The Santa Clara Law community mourns the loss of Ray Bernstein, who served as a clinical professor of law at Santa Clara Law from 2007-16. Ray died on December 18 from injuries suffered in a bicycle accident.
A graduate of Michigan State University and Yale Law School, Ray served as a law clerk for the Honorable Fern M. Smith of the U.S. District Court for the Northern District of California and later served as Senior Staff Attorney, Criminal Research Division, for the United States Court of Appeals for the Ninth Circuit. Ray also practiced civil and criminal law in California and received numerous awards for his pro bono service. Ray was also a devoted member of his San Francisco synagogue, Congregation Sha’ar Zahav. Read his obituary here.
“Those of us who worked with Ray loved him because he was such a kind and thoughtful person. He cared about making the world a more just place and he was extremely thoughtful about his colleagues and his students.,” wrote Santa Clara Law Clinical Professors Adriana Duffy-Hörling and Evangeline Abriel in a remembrance of Ray (See below). A memorial celebration was held on December 23 (in Coloma and over Zoom), and loved ones also sat shiva on 12/23 and 12/27.
Remembering Ray Bernstein, a wonderful colleague
By Santa Clara Law Clinical Professors Adriana Duffy-Hörling and Evangeline Abriel
On December 18, 2020, Santa Clara Law lost a beloved member of our community, Ray Bernstein. Ray came to Santa Clara Law in 2007 and taught legal analysis, research, and writing as an associate clinical professor of law until he left in 2016 to care for his aging parents. In 2016, his colleagues were saddened by his retirement, but we never imagined that, four years later, we would be bidding him a more permanent farewell. We have missed him since he left and are devastated by the news of his passing.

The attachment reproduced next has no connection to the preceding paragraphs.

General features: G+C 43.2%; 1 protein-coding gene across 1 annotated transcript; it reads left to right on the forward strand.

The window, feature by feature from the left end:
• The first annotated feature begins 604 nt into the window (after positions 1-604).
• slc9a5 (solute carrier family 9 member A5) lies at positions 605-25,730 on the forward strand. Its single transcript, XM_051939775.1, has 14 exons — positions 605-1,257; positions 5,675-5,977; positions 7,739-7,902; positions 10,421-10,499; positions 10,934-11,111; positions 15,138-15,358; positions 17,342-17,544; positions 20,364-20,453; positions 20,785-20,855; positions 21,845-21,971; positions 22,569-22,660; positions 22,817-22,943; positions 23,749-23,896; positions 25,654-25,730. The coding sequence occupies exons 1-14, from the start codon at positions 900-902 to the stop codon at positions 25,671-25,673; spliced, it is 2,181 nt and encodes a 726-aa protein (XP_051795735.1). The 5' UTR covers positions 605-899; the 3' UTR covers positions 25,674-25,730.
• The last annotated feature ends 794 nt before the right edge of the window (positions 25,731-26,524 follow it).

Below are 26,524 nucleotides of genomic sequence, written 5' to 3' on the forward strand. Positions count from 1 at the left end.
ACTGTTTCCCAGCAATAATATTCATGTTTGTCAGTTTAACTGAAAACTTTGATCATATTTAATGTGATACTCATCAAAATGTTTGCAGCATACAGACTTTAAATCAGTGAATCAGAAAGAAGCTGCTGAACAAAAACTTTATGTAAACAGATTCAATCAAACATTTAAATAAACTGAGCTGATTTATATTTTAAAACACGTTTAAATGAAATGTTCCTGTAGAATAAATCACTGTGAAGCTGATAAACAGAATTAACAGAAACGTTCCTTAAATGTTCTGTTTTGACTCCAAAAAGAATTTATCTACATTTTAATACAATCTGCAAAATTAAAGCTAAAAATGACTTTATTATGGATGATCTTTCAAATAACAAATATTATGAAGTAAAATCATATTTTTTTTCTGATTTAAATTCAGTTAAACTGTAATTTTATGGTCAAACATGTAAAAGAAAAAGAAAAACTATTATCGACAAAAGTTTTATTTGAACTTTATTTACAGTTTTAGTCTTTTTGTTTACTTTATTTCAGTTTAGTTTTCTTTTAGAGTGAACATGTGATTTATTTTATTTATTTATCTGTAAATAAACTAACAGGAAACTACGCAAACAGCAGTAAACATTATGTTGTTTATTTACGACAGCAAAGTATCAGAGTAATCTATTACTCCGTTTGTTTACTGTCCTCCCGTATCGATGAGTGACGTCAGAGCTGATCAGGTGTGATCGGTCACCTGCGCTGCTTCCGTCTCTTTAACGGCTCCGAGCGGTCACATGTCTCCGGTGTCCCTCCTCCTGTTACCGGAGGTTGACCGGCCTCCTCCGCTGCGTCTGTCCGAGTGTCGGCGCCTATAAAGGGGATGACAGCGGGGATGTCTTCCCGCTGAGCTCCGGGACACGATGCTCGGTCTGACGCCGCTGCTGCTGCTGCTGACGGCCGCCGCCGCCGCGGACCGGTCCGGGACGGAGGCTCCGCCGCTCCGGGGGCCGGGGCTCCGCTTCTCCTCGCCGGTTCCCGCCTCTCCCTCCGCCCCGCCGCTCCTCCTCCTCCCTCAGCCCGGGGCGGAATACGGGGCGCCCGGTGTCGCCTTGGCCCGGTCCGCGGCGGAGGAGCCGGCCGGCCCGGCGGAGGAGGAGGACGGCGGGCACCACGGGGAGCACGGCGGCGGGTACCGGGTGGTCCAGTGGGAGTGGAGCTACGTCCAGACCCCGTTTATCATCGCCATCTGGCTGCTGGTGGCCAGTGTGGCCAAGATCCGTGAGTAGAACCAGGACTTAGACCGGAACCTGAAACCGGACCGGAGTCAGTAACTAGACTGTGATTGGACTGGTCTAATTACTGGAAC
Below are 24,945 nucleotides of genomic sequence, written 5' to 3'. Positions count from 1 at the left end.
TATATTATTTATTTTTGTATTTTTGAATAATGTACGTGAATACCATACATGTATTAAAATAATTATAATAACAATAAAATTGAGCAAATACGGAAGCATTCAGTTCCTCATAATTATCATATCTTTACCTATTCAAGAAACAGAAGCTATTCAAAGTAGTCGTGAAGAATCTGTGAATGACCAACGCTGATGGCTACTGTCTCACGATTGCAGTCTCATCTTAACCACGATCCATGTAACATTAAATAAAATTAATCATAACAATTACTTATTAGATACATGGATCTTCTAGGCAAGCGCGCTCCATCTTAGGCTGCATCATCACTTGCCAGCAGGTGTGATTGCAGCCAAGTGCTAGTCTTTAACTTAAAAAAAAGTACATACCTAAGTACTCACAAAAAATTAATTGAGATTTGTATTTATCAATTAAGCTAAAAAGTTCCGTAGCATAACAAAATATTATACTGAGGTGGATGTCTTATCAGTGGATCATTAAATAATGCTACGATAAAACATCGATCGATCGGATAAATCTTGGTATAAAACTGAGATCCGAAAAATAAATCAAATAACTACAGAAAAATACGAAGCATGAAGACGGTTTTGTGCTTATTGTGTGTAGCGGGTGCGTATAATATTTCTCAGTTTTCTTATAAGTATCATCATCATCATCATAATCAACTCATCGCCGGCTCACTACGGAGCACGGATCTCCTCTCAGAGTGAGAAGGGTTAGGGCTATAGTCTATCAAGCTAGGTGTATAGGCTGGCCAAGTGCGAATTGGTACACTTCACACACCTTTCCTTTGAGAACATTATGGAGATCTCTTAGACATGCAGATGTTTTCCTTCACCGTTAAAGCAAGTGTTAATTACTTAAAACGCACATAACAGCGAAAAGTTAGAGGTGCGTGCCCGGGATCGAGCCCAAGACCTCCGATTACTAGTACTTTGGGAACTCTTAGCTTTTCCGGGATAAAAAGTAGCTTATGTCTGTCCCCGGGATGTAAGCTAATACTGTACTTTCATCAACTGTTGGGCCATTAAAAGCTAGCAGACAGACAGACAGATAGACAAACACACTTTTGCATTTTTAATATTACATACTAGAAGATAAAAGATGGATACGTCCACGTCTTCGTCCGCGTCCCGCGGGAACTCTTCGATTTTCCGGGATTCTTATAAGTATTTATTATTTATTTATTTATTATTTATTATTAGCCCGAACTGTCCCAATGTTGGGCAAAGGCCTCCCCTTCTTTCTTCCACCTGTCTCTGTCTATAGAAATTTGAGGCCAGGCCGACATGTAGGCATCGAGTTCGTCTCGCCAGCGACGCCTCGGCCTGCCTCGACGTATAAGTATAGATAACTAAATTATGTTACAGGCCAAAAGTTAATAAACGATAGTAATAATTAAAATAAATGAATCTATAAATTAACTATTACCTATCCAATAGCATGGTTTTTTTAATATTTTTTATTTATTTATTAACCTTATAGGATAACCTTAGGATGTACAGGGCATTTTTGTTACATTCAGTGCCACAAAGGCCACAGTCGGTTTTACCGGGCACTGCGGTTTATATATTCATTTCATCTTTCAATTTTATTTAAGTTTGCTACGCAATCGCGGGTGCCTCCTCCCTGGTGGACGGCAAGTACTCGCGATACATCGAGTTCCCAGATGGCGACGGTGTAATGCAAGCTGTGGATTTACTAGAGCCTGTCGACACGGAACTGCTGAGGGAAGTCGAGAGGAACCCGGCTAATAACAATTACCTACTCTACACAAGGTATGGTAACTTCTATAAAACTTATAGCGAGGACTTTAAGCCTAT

Those of us who worked with Ray loved him because he was such a kind and thoughtful person. He cared about making the world a more just place and he was extremely thoughtful about his colleagues and his students.
His care for his students included holding them to high standards. For this reason, he was much sought after as a mooter in both simulated and live clinic cases. He could be a terrifying questioner, but his thoughtful preparation and comments always improved everything about the arguments.
Working with Ray was humbling in the best possible way. His intelligence and insight showed in so many aspects of his collaboration with his colleagues. We could always count on Ray to pinpoint instantly any flaws in whatever ideas we proposed, and he also offered ideas to improve them. He had a gift for boiling a situation down to a pithy summary and putting things into perspective, usually in a very funny way. His incisive wit was another defining characteristic, yet he used it kindly, making others feel in on the joke and never the butt of it. He laughed a lot and with his whole body.
Although Ray was unassuming in the extreme, we know that he was loved for his extensive work outside the law school. He was honored by the San Francisco Bar Association five times for his volunteer service, which must be a record. He was an active member of his synagogue, Sha’ar Zahav in San Francisco, where he was known as a scholar of the Torah, as a presenter of thoughtful, meaningful sermons, and as a cherished announcer of congregational news.
Ray’s talents extended beyond the law. He was a gifted artist, using geometric patterns and colors in intricate and beautiful ways. He also knit, including making blankets for his friends’ newborns. And his handwriting was truly a thing of beauty—precise and elegant.
No description of Ray would be complete without mention of his love of rodents—of all things that nibble. Walking across campus with him meant various stops to observe Santa Clara squirrels.
At times, Ray would have one believe that he was a pessimist. But he spent his career working on behalf of students, colleagues, clients, and causes he believed in. If that’s not an optimist, we don’t know what is.
We miss you, Ray.